Prehospital care for road traffic casualtiesBMJ 2002; 324 doi: https://doi.org/10.1136/bmj.324.7346.1135 (Published 11 May 2002) Cite this as: BMJ 2002;324:1135
- T J Coats, senior lecturer in accident and emergency and prehospital care ([email protected])a,
- G Davies, consultant in accident and emergency and prehospital careb
- a School of Medicine and Dentistry, Queen Mary, University of London, London E1 2AD
- b Bart's and the London NHS Trust, London E1 1BB
- Correspondence to: T J Coats
For complex reasons, society seems to accept a lower standard of safety from road use compared with other forms of transport. Road traffic crashes cause some 320 000 injuries, 40 000 serious injuries, and 3400 deaths a year in the United Kingdom.1 This is equivalent to the Lockerbie air crash happening every four weeks or the Paddington rail crash happening every other day throughout the year. As road traffic crashes are so common, many doctors will give roadside treatment at some time during their career. A third of prehospital deaths may be preventable,2 so doctors have a duty to offer assistance at a crash scene, but this can be a frightening and distressing experience for those not trained to work in the prehospital environment.
At some time in their career many doctors will have to deal with a road traffic crash
Safety for yourself at the incident scene is the first priority
Doctors untrained in prehospital care should concentrate on giving good first aid, working under the direction of ambulance service staff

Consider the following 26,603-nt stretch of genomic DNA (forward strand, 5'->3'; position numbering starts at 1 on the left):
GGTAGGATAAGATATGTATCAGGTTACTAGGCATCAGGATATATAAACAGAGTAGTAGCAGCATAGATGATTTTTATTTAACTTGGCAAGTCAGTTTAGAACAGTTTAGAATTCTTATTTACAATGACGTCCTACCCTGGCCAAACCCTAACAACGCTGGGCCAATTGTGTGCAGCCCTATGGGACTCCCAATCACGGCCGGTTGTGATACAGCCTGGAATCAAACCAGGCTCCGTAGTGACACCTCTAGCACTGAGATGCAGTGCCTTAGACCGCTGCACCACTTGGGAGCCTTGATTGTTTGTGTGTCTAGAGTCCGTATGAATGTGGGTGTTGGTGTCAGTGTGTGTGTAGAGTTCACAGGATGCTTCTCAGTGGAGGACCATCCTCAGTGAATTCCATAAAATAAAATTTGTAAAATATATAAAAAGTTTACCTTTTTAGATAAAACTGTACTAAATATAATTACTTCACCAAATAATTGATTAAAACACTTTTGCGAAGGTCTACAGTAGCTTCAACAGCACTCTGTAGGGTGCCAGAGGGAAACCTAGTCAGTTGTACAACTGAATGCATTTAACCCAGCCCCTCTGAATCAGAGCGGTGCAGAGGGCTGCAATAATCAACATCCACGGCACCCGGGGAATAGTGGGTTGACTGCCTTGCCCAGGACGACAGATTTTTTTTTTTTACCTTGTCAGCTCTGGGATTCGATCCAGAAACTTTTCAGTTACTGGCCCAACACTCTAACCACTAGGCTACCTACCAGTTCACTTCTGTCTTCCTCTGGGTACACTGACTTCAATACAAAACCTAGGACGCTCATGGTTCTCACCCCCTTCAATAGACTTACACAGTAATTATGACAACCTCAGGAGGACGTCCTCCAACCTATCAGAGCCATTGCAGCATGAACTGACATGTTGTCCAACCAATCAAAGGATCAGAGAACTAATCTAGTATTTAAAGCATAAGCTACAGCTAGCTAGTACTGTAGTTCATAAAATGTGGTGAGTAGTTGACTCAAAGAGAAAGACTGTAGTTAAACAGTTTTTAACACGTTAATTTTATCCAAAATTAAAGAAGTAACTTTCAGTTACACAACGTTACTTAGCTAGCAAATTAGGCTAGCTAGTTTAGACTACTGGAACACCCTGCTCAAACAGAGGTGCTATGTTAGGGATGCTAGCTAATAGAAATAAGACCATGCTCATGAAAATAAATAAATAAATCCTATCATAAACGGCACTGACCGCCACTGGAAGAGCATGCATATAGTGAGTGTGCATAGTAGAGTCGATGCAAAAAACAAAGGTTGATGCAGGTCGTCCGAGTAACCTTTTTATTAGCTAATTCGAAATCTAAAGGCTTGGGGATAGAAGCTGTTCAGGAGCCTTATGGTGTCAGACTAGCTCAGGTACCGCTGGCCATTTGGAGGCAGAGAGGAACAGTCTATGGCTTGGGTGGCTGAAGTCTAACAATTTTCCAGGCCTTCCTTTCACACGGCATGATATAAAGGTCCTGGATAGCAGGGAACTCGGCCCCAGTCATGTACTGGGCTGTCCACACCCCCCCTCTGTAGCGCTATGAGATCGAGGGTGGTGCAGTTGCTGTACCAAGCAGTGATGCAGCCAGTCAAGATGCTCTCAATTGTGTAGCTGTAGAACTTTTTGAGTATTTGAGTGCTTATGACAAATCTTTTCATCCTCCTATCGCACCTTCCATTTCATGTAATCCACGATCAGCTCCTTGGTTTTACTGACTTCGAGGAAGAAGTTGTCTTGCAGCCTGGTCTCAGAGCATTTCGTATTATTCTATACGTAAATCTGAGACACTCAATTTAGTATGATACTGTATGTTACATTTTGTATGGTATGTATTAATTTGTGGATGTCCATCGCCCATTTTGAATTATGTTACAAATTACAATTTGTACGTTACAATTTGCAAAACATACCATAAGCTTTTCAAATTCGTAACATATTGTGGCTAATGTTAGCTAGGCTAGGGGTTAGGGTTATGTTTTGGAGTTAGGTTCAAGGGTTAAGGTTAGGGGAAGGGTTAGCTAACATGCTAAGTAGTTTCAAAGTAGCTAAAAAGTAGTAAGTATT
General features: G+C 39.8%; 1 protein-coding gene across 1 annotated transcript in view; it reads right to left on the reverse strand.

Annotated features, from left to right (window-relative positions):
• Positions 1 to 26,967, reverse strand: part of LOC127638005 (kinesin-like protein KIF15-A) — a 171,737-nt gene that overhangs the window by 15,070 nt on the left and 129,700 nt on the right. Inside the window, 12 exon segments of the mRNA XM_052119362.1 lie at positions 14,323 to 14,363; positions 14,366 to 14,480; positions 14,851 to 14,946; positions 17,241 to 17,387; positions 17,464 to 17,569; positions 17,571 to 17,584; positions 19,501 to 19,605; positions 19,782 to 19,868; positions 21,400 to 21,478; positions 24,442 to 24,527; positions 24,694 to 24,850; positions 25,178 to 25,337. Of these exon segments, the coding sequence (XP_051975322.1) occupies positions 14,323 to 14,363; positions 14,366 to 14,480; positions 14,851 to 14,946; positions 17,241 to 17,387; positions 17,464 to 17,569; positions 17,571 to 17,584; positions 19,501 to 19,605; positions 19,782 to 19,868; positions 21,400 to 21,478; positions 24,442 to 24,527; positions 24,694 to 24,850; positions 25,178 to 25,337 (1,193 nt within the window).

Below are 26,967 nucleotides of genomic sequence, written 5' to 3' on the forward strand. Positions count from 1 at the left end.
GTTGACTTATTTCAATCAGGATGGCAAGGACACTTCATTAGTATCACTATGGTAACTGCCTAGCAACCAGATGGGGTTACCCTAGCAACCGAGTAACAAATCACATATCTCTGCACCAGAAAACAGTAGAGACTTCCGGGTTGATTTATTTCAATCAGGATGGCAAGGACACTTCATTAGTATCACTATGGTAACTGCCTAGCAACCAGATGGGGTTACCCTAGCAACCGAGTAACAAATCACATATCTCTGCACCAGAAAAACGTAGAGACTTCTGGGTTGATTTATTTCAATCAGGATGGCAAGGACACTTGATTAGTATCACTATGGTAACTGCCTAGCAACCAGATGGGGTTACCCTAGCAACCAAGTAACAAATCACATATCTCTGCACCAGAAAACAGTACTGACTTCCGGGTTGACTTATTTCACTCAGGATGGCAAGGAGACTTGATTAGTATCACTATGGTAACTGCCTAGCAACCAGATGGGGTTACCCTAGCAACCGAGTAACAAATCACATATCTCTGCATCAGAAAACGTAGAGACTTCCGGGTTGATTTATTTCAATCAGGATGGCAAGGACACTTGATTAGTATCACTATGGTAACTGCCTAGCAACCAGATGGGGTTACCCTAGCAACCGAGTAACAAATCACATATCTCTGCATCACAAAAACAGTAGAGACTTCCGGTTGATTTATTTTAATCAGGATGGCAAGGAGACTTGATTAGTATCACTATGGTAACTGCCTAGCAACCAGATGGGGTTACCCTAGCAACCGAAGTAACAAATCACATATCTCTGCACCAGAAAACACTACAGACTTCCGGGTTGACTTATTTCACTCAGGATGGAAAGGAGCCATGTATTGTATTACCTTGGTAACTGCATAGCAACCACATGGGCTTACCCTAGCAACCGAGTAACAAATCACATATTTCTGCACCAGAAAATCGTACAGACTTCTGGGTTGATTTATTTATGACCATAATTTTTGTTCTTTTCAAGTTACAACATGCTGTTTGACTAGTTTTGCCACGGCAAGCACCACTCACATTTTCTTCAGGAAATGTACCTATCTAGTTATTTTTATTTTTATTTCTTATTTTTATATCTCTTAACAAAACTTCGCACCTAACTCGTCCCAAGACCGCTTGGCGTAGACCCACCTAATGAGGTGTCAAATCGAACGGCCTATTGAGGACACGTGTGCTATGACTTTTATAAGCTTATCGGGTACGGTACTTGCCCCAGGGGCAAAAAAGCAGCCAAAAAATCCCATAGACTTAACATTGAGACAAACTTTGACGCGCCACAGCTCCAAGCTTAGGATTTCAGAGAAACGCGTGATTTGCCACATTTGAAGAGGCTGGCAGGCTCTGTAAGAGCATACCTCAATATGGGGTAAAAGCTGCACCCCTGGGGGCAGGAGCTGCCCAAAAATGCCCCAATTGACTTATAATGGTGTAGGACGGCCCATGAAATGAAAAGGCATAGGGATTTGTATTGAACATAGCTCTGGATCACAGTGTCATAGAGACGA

Providing excellent medical treatment at a road crash requires specific training and experience
Patients with airway and breathing problems may need immediate (prehospital) advanced medical intervention
Treatment should be aimed at promoting oxygenation and preserving clot, with rapid patient movement to a hospital with the appropriate facilities to provide definitive care
This article was written from the authors' personal experience of working in prehospital care with the London Helicopter Emergency Medical Service, a review of articles in the Cochrane Library, a literature review, participation in internet discussion groups on prehospital care, and aggregated experience of colleagues from the Ambulance Service and the British Association of Immediate Care Schemes (BASICS).
This article is based on our synthesis of best practice, but there is often controversy about …
Log in using your username and password
Log in through your institution
Register for a free trial to thebmj.com to receive unlimited access to all content on thebmj.com for 14 days.
Sign up for a free trial